Colorblind student sees new hues with special glasses

FELTON — Imagine seeing a rainbow in full color for the first time. That’s what Weston Williams, 12, experienced last week after receiving a pair of glasses for the colorblind from Enchroma.

“The best part is if you smudge the glasses, it’s in rainbow,” he said, still impressed days later.

The soon-to-be seventh grader at W.T. Chipman Middle School in Harrington has never been able to distinguish between purple and blue, green and brown or pink and orange to name a few combinations, according to his mother Karen Williams.

“It started in preschool when they would work on colors. He would get very frustrated,” she said.

To find out what was going on with Weston, the family tried some color testing of their own online.

“When he was struggling, I would just tell him, ‘Sometimes they fool you and nothing’s there.’ And that would make him feel better,” she said.

Life with a colorblind child was interesting, Ms. Williams went on to describe.

“He kept complaining, ‘Why is our house gray and black? It’s kind of boring,’” she explained.

Weston turned his struggle into strength by working around his colorblindness to the best of his ability with the help of his family. Before each school year, his mom says she would alert his teachers of his colorblindness to help alleviate potential frustrations between teacher and student.

Without consideration of his colorblindness, Weston says school can become challenging.

“In fifth grade, I had to copy a bar graph and when the teacher came around to check, my paper was blank. I said there was nothing on the board. It was in green and yellow and I couldn’t see it,” he said.

His mom says an easy fix is to add patterns in black so Weston knows which bar goes to which pattern. Another color-focused project in school required Weston to draw a traffic light during art class. His traffic light depicted only the yellow light as lit with the other two lights black while other students’ lights included green, yellow and red.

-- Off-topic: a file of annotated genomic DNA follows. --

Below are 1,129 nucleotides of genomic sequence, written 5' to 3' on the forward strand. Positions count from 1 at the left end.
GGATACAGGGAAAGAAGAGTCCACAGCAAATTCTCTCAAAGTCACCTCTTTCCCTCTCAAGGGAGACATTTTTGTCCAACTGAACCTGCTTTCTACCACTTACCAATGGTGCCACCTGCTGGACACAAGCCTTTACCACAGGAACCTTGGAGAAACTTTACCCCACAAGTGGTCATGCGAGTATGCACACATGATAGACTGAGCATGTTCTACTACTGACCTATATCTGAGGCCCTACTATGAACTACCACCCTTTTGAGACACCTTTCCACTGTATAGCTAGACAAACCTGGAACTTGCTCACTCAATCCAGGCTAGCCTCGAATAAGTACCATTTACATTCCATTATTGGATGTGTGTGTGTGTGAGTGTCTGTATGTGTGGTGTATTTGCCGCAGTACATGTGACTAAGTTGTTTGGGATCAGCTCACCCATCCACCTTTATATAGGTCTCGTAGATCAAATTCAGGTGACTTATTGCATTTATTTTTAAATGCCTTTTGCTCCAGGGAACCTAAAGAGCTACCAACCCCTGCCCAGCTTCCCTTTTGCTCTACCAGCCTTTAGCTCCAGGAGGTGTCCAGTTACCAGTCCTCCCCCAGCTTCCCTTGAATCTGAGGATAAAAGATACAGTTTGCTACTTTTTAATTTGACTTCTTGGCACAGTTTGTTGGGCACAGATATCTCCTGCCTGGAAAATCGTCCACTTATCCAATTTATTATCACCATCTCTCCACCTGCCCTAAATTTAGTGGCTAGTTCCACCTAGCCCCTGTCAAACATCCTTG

“I asked him why he did it that way. He said it was because when they’re not lit, they’re black. I thought that was really interesting,” Ms. Williams said.

Despite the struggles of colorblindness, young Weston is an award-winner photographer among other accomplishments.

“Knowing that he was colorblind, it’s hard because I don’t know what he sees. I think it helps his photography because he doesn’t look for color, he looks for compensation instead,” his mother said. “Having to describe where things were, it was difficult. You don’t know how much of the world they’re not seeing or experiencing.”

Weston is also involved in Odyssey of the Mind, cub scouts and 4-H. He submits hundreds of entries to the Delaware State Fair each year, including his photography work.

According to his mom, the Felton resident has already completed 65 hours of community service in just this year including book drives benefitting local hospitals, Shepard’s Place and local libraries. He is also working on a project to create safer roads in Delaware. He hopes to convince state leadership to paint lines on roads which currently have no lines to help bus drivers see better in inclement weather.

Weston can also add scholarships on his list of recent awards and honors.

This year marks the second year Weston has earned recognition as a Carson Scholar, a national program which awards $1,000 scholarships to fourth through eleventh grade students who maintain a 3.75 GPA and actively perform community service. The monetary award is given just once, but the honor of being a Carson Scholar can be given for as long as the student is nominated by the school and meets the requirements.

Weston was prepared to receive his honor in Washington D.C. among other students and leaders this year. When he walked onto the stage to be greeted by Dr. Ben Carson, Weston handed him a business card.

“His wife said, ‘Oh, that’s cute,” Weston said with a smile.

To the average middle-schooler, Weston’s growing list of accomplishments and overcoming colorblindness in a world made of color may seem daunting. But to Weston, “it’s just a thing.”

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